Should MLB credit Manny Ramirez with time served?

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If Manny Ramirez hadn’t been stupid enough to file retirement papers when he learned he was getting slapped with a 100-game PED suspension back in April, he would have been eligible to resume playing in the majors last month.  That’s not to say anyone would have taken him — the Rays almost certainly would have released him, and it’s doubtful anyone would have been quick to pick him up — but eligibility wouldn’t have been an issue.

So, now Manny says he wants to play in the Dominican Republic, serve his 100-game ban and potentially return to the majors.  Those last two things are new, but he was talking back in late April about playing winter ball, and no one from the commissioner’s office stepped up then and shot the idea down.  It’s only now, with training camp opening in four days, that MLB has said Ramirez can’t play for Aguilas Cibaenas.

MLB doesn’t owe Ramirez any favors.  He’s flaunted the rules and got busted twice.  If he’s found cheating again, he’d get a well deserved lifetime ban.

The second suspension, though, isn’t supposed to be a lifetime ban.  Only that’s what it is if MLB decides to enforce it now.  Ramirez wouldn’t be able to play this winter, and he’d have to sit out until mid-July next year.  His career would almost certainly be over at that point.

Which leaves me wondering if there’s some room for compromise here.  Can filing those retirement papers when he wasn’t sure he was done by looked at as just another Manny-being-Manny moment?  How about giving him partial credit for all of the time he’s already missed?  Ban him for the first 20 games of the Dominican Winter League season and the first 20 games of next year, though allow him to play in the minors during that time if he’s able to find some team willing to take him off?  Ramirez will still have paid a fair price, and maybe he’ll still have a chance to go out on a better note.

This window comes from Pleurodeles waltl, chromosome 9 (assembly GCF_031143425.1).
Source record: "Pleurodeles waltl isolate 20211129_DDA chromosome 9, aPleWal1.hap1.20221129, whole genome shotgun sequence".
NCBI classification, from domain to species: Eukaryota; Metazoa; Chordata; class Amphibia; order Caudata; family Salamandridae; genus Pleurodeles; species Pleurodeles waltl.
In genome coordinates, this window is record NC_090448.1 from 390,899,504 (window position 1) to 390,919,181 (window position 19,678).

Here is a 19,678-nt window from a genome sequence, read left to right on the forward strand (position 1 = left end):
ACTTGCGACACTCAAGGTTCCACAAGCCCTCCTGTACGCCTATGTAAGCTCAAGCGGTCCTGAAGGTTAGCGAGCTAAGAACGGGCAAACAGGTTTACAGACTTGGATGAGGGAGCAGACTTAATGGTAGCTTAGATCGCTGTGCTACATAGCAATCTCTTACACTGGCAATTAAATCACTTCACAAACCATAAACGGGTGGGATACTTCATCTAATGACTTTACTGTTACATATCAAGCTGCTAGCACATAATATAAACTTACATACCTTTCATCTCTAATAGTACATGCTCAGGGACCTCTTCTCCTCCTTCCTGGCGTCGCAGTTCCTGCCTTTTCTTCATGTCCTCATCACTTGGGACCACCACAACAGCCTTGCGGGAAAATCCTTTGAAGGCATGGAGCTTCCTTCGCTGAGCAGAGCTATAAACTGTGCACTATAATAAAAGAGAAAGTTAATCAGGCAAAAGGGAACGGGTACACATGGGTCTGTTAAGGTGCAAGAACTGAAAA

I’m not saying that’s the way to go.  I’m not feeling particularly charitable to Ramirez right now.  I’m mostly interested in what everyone else thinks.

Angels fire back at Rob Manfred’s comments re: Mike Trout

AP Photo/Ted S. Warren
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Angels outfielder Mike Trout‘s marketability has been a topic of conversation in recent days as the best players in baseball converged upon Washington, D.C. for the All-Star Game. We learned that, according to one firm that measures consumer appeal of personalities, Trout is as recognizable to the average American as Brooklyn Nets reserve forward Kenneth Faried, despite being far and away the best player in baseball and one of the greatest players ever to play the game.

Commissioner Rob Manfred also addressed Trout’s marketability, Gabe Lacques of USA TODAY Sports reported. Manfred said, “Mike has made decisions on what he wants to do, doesn’t want to do, how he wants to spend his free time or not spend his free time. I think we could help him make his brand very bug. But he has to make a decision to engage. It takes time and effort.”

The Angels fired back on Wednesday, releasing a statement that said:

On behalf of the Angels Organization and baseball fans everywhere, congratulations to Mike Trout on another outstanding All-Star Game performance.

Mike Trout is an exceptional ambassador for the game. Combined with his talent, his solid character creates a perfect role model for young people everywhere. Each year, Mike devotes a tremendous amount of his time and effort contributing to our Organization, and marketing Major League Baseball. He continually chooses to participate in the community, visiting hospitals, schools, and countless other charities. One of Mike’s traits that people admire most is his humility. His brand is built upon generously spending his time engaging with fans, both at home and on the road, while remaining a remarkable baseball player and teammate.

In addition, Mike spends quality time as a husband, son, brother, uncle, and friend. We applaud him for prioritizing his personal values over commercial self-promotion. That is rare in today’s society and stands out as much as his extraordinary talent.

It’s not on Trout to build a brand that appeals to MLB’s marketing department, so the Angels are right to back Trout’s decision to stay out of the limelight. The Angels’ motivation likely isn’t entirely selfless, however, as supporting him in this situation may make it more enticing for him to sign a contract extension before his current contract expires after the 2020 season.